> I don't think it is a red herring. I refer you to Justin's comments on the
> pogroms. Obviously, any simultaneous occurrence of both state-sponsored and
> spontaneous racist killings does not mean that they were one and the same
This is one problem. You think that genocide is a crime committed by a state. I think that's prejudicial against the victims of free enterprise genocides.
>> And the history of the Americas is full of tribes
>> and whole culture groups that were wiped out without anyone signing off on
>> them, without a masterplan. Call it "criminally negligent genocide" if you
>> like, but not calling it genocide is like saying that someone who
>> accidentally (half-deliberately) mixes arsenic in milk because he could
>> care less is not a homicide.
> Obviously there _were_ instances of systematic, state-sponsored mass murder
> in modern settler colonies. I have never said otherwise. However, I don't
> believe we can apply the term genocide to very much of half a millenium of
> history in the Americas. My understanding is that --- as in Australia --- by
> far the biggest killers of indigenes in the Americas were newly-arrived
> diseases from Europe/Africa and associated famines, neither of which needed
> any assistance from swords, guns, arsenic or infected blankets, because the
> result would still have been a 90% death rate.
You obviously haven't read Bartolomeu de las Casas, and you must be unaware of the wars of extermination waged in Brazil until the 1920s. In the 1890s, about twenty thousand people, including most of the Kiriri people were wiped out when they got funny ideas of building a New Jerusalem in the middle of Sertão, as far away as they could get from the racist maniacs who ran the state. When my mother was growing up in Missões district you might have seen the movie with Robert de Niro amongst the ruins of the previous century's ethnocidal wars, they still had people killing Indians to clear their lands. That was the 1950s.
It's amazing. One of the things the PT really has going for it is that if you walk into the Museum of History of Rio Grande do Sul, the first thing you see is a history of the resistance of the Indians and other rabble against the state. That's a matter of pride. The message is really obvious. It means: see - we are the Indians now. They are our ancestors, our precedents. That might be all talk, but at least it is positive talk. Australians simply cannot even assimilate Aborigines into their national narrative, except as some kind of wildlife. (Australian coins each feature a different weird aussie critter - Kangaroo, Echidna, Platypus - except for one, which features a nameless Aboriginal-looking man.)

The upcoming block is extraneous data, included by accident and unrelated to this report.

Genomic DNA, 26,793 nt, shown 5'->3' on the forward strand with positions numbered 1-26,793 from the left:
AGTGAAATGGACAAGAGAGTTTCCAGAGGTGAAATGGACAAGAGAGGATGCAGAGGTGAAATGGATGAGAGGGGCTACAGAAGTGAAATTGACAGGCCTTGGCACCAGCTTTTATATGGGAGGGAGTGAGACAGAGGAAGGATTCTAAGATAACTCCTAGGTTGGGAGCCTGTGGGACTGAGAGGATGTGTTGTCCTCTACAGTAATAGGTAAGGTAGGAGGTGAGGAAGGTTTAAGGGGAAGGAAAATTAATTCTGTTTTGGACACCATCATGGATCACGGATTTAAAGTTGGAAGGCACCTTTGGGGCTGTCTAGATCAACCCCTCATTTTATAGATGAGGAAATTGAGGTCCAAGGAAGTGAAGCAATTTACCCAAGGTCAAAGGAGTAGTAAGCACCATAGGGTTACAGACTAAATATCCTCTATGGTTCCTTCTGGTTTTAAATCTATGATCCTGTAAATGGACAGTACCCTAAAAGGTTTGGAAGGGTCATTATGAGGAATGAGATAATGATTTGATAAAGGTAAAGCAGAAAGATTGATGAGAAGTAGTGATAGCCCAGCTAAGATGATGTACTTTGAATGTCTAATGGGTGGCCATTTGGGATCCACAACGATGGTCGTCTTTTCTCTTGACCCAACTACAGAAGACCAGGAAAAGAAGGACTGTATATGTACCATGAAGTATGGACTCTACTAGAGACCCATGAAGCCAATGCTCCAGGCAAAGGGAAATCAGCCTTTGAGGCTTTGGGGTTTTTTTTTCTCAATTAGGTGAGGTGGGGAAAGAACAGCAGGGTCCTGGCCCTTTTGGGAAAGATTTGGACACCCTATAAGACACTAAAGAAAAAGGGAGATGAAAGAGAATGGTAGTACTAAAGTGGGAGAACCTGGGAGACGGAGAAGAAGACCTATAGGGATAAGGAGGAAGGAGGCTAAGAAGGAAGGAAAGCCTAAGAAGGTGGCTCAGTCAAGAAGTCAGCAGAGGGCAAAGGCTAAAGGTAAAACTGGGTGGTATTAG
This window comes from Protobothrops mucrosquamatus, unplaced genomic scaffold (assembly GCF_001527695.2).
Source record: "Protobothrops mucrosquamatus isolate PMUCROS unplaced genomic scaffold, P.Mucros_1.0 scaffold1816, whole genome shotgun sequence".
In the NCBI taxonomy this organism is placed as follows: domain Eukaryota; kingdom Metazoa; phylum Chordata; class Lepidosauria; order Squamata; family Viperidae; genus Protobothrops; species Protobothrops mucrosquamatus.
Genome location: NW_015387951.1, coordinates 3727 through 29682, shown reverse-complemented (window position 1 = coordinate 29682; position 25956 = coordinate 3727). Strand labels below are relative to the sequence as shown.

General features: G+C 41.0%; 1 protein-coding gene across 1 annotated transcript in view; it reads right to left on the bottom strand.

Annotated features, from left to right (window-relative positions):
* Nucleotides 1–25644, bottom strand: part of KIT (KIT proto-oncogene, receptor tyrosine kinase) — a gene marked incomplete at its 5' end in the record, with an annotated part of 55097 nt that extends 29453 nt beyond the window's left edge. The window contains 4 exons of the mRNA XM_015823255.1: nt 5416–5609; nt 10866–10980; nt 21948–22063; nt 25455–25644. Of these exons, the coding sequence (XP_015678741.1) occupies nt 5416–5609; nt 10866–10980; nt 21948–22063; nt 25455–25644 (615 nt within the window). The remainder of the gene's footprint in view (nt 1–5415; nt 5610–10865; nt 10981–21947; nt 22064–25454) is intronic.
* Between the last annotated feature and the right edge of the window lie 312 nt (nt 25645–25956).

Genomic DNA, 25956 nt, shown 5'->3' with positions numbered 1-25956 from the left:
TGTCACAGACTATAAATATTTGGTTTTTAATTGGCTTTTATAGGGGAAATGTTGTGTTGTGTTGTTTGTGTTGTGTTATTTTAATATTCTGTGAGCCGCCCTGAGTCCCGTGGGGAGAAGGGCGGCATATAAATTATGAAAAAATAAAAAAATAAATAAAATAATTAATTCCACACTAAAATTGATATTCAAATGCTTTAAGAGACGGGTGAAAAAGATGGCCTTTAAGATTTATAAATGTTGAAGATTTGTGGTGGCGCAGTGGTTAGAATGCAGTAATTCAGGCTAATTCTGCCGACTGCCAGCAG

I also think you are being mislead by the fact of huge death rates. It is true that immunological shock was utterly devastating. I'd even agree that for the first few times this occurred you could forgive the Europeans for being filthy unwashed disease-bags. But the shock was not enough to push most societies over. They were wiped out as a combination of violence, bacteriological warfare (my friends who work in the Xingu tell me that this was still practiced in the 1940s), working people to death, and very importantly, dispossession etc... Some societies in the US managed to bounce back and adapt to the new conditions, the Cherokee for instance. Then they were jerked around by the US state until they were nearly wiped out. Not a genocide in your lexicon, I suppose, since the US just wanted them to disappear, but not kill them.
In the Australasian area we actually have an intricately detailed case study of immunological shock, the fate of the indentured labourers in Queensland. The maximal case against this being criminal is posed by Ralph Schlomowitz, who until recently was at the U. of Adelaide. He suggests that the workers in the plantations in fact had very good bargaining power versus their bosses and that the death rates were simply a consequence of immunological shock. Statistics which he presents show very clearly that when a new area was opened for recruiting, people from those areas would die three or four times faster than those from other areas, particularly if the opened area was not Malarial. He presents this as evidence of the system not being exploitative. I think that it would be entirely impossible for someone in one of these farms to miss the fact that opening a new area caused people there to suffer immensely and die. Yet the system persisted in opening ever new frontier areas, partly impelled by people in other areas having learned they were being ripped off and demanding better rates. In other words, there was a profit motive. It is pretty much brute luck that 90% of people weren't wiped out in one of these little excursions. It was just unbelievably reckless. And that, as I said, is the maximally rose-tinted case. So I cannot see your retort as anything but disingenuous.